Working in groups can be a challenge. Working in groups when people’s homes—and possibly their life savings—are involved can be a far greater challenge. It’s one faced every day by those brave souls who volunteer to serve on their co-op or condo board. While there is no sure-fire recipe for building a board that is 100 percent successful day in and day out, there are definitely traits and tactics that the most well-run and effective boards share.
Don’t Get Personal
One of the biggest components to success is ensuring that those individuals who are elected to the board do not come to their new duties with a personal mission. It’s important to make sure that no one looking to join in saying, “‘If I can get on that board I am going to change whatever that one little thing is,’ or that thorn in your personal side,” says Jane Beddall, president of Dovetail Resolutions, a mediation and consulting firm based in New Haven, Connecticut. Beddall, who also presides over the New England chapter of the Association for Conflict Resolution, says other bad motivations for joining a board include, “it looks good on your resume, or you’re trying to impress your neighbors or your friends.”
Board-member aspirants need to keep in mind that the job is to serve the building—and act in the interest of the association as a whole. Criterion No. 1 should be that “you have a genuine interest in whatever it is the board does, the mission of that organization,” says Beddall. Aspiring board members also need to have a clear picture of what the job really entails. She adds, “You have to be clear in your mind that you can honor the commitment that you make.” The best board members are the ones who prioritize fair thinking and who remember to put the needs of the building community as a whole above their own preferences.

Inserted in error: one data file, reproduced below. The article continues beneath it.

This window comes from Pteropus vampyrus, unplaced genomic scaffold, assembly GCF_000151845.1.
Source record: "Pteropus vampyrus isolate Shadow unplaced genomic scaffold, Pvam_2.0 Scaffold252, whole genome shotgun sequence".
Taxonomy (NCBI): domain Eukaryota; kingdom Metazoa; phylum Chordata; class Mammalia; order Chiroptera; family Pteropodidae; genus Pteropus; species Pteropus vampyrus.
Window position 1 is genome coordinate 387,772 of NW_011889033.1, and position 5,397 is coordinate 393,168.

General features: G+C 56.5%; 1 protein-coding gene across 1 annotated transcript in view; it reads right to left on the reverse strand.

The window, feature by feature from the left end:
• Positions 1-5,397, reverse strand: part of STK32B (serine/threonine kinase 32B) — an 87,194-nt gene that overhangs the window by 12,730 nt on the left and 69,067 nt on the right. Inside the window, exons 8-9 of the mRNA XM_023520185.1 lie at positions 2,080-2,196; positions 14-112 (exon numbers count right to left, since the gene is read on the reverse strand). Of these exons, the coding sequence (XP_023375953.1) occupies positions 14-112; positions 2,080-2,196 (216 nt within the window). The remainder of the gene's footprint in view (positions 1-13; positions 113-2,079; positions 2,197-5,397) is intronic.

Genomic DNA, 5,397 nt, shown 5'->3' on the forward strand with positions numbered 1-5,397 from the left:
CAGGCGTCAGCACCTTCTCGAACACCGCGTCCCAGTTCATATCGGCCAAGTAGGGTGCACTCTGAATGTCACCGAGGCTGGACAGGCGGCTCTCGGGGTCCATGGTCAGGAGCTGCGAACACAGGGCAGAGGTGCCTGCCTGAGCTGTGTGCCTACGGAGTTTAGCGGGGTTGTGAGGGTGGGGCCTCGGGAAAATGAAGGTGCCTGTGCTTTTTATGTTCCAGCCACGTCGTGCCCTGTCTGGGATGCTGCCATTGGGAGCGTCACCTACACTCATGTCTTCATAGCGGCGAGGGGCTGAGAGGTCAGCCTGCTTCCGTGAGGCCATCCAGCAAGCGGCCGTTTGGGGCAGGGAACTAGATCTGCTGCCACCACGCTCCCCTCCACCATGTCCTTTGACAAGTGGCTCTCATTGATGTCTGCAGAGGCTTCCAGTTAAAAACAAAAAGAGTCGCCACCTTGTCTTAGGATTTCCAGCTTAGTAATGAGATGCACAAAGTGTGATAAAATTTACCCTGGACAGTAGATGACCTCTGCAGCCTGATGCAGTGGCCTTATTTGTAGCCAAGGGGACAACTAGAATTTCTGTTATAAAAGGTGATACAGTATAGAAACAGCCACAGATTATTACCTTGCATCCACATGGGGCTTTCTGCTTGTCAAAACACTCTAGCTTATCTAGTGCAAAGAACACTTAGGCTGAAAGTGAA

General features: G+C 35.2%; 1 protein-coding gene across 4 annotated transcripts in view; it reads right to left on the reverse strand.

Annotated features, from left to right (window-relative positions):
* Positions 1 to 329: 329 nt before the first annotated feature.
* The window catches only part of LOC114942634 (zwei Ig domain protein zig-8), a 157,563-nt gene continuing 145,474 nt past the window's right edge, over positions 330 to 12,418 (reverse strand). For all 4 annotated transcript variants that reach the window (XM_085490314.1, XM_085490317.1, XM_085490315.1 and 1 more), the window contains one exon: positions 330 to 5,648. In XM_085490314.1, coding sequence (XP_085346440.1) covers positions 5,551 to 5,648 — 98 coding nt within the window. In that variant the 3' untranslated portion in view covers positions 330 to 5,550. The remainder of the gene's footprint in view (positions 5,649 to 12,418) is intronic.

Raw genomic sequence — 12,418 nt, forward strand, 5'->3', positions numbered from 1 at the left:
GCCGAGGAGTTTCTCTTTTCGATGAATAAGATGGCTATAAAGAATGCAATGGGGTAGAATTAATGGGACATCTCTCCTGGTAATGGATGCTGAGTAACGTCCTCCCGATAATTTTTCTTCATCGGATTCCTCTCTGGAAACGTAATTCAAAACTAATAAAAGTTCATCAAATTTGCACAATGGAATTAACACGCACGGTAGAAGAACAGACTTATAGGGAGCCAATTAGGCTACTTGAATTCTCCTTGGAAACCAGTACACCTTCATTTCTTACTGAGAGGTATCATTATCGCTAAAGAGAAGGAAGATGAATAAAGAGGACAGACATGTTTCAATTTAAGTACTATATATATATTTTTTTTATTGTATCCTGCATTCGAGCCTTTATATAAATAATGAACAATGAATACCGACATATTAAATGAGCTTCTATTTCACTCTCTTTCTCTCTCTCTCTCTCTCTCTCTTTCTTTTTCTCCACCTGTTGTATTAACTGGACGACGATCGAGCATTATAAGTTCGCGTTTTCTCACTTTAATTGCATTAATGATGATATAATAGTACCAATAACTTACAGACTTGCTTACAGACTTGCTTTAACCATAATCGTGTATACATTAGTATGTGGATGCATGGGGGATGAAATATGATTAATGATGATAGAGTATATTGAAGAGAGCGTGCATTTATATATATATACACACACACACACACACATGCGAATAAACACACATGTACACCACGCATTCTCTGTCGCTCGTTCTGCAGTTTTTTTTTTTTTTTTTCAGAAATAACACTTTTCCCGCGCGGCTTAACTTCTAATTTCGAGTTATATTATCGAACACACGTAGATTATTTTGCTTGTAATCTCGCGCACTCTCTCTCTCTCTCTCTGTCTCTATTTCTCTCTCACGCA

It’s also very important to have a proper understanding of what a board wants from you as a member. Whether it’s your legal expertise, your deep pockets, or your time, “if you don't know what the expectation is before you say yes, then you’re not honoring the commitment because you don’t know what your committing to,” says Beddall.
Problems can also arise when board members have issues with not getting their own way. If you are a member of a five-person board and three people vote opposite of you, it’s important that you respect the decision. Otherwise, the board may not operate with trust and mutual respect—which is to say, the board is dysfunctional and potentially headed for trouble.